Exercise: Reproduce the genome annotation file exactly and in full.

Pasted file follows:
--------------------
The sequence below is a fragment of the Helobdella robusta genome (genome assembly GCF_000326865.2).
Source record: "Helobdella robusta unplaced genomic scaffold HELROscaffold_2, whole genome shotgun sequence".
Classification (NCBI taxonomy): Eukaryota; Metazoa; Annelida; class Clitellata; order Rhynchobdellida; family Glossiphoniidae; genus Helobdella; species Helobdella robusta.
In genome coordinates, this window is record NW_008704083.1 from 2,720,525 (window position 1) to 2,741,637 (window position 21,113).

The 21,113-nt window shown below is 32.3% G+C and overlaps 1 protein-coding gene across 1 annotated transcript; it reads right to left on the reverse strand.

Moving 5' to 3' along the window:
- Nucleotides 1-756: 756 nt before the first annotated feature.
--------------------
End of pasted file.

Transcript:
The sequence below is a fragment of the Helobdella robusta genome (genome assembly GCF_000326865.2).
Source record: "Helobdella robusta unplaced genomic scaffold HELROscaffold_2, whole genome shotgun sequence".
Classification (NCBI taxonomy): Eukaryota; Metazoa; Annelida; class Clitellata; order Rhynchobdellida; family Glossiphoniidae; genus Helobdella; species Helobdella robusta.
In genome coordinates, this window is record NW_008704083.1 from 2,720,525 (window position 1) to 2,741,637 (window position 21,113).

The 21,113-nt window shown below is 32.3% G+C and overlaps 1 protein-coding gene across 1 annotated transcript; it reads right to left on the reverse strand.

Moving 5' to 3' along the window:
- Nucleotides 1-756: 756 nt before the first annotated feature.